What the MC5
were to the '60s, what Sonic's Rendezvous Band
and Radio Birdman
were to the '70s, and what the Celibate Rifles
were to the '80s -- that's what Sweden's Hellacopters
were to the '90s. Young, strapping, and rocking out to almost cartoon-like proportions, the Hellacopters
have made quite a name for themselves in Europe and Australia. And a deal with Sub Pop had them targeting the States. The rock -- fast, extremely hard, and loud beyond reason -- has gotten the band noticed by several of their seminal influences, such as Scott Morgan
, who has performed with them many times as well as collaborated on a single for the aforementioned Sub Pop label, and also the Dictators
, with whom they have done several European tours.
Releases include 1998's Super Shitty to the Max!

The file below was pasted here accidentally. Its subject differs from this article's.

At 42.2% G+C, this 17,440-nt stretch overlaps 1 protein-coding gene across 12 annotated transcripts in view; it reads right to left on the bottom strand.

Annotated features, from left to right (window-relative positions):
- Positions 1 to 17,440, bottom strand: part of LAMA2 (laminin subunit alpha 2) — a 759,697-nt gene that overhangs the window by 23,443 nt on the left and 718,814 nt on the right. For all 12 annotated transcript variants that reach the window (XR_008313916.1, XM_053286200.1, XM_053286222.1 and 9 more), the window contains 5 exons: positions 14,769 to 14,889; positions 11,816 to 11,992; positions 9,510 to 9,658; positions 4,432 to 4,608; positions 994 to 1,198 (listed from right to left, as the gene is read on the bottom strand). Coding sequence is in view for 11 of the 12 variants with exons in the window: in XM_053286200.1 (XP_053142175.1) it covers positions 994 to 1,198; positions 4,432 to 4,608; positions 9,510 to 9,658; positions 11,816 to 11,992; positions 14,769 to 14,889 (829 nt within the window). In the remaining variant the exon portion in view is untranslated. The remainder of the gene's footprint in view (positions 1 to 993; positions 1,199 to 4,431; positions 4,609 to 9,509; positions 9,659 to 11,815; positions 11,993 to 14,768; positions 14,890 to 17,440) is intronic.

and its 1999 follow-up, Grande Rock
. The Hellacopters
also teamed with Gluecifer
for a 1999 split release, Respect the Rock America
. White Trash Soul
appeared in early 2001, followed by the European release of High Visibility
. That record wouldn't see American soil for a whole year (while it was a major-label release at home, it appeared on the independent Gearhead imprint in the States), while they garnered awards in their home country. Universal opted to release the band's next full-length set, 2002's By the Grace of God
, on both sides of the ocean, while fans who were having trouble keeping up with their many singles and compilation tracks got relief with two odds-and-sods compilations, Cream of the Crap!
and Cream of the Crap!, Vol. 2
. Despite being filled with old-fashioned rock & roll, the band's 2005 release was titled Rock & Roll Is Dead